And the police too, with flash balls and other riot equipment (but no firearms visible; France is not the United States ٱلْـحَـمْـدُ للهِ‎). And as the pompiers put out the fire they slowly advanced on the chanting mob (who numbered maybe fifty or sixty).

And the mob dispersed, without the police resorting to tear gas or cracking skulls. Ouf. By 10:45 it was over.

It was finally no big deal. Nothing to write home about. But it could have been far worse. Holding my breath for tomorrow.

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Rochefort, 24 November 2018 (credit: Xavier Leoty/AFP)

[update below] [2nd update below] [3rd update below] [4th update below] [5th update below] [6th update below] [7th update below] [8th update below] [9th update below] [10th update below] [11th update below]

I’ve been closely following the Gilets Jaunes movement over the past two-three weeks, reading analyses—several very good, by social scientists and historians—in the press and various websites, and trying to understand it. I intend to write something on the subject, by next weekend inshallah. In the meantime, stateside friends, family members, and relatives, who have seen dramatic televised images, have been asking me about it. In lieu of my own take, which will come, here are some good reports in English that I came across today.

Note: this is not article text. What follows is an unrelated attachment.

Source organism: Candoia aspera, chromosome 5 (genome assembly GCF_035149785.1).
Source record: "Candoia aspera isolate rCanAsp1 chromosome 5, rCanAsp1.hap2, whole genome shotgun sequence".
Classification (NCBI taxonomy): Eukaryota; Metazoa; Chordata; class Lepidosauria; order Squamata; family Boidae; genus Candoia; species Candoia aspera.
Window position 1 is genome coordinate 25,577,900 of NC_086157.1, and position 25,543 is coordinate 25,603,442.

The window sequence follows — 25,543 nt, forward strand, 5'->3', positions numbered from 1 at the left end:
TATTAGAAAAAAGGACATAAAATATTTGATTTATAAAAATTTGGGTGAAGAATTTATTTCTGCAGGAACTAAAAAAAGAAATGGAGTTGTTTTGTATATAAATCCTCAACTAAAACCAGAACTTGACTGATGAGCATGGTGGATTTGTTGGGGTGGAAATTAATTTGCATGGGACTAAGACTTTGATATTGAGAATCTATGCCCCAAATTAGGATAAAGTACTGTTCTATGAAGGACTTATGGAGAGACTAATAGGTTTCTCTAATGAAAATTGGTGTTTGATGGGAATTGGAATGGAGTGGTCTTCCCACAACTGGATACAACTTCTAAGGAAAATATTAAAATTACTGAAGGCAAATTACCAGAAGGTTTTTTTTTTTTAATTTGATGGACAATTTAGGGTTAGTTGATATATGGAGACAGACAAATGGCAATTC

One is the latest dispatch by The Washington Post’s invariably excellent Paris correspondent, James McAuley, “In France, the pain behind the ‘yellow vest’ protests is felt mostly outside Paris.”

Another is by veteran Paris correspondent John Lichfield, who writes in The Local that “The savage violence which erupted in Paris on Saturday was not a protest, it was an insurrection.”

The images of the violence and destruction in Paris yesterday were shocking indeed, not to mention outrageous. Whatever the legitimacy of the revindications of the Gilets Jaunes, these cannot be served by rioting, arson, and destruction.

As for who was responsible for this, Lichfield writes

I was on the avenues and streets surrounding the Arc de Triomphe most of the day. The “casseurs” (thugs) were, actively or by consent, the overwhelming majority of the 10,000 gilets jaunes (yellow vests) in the capital.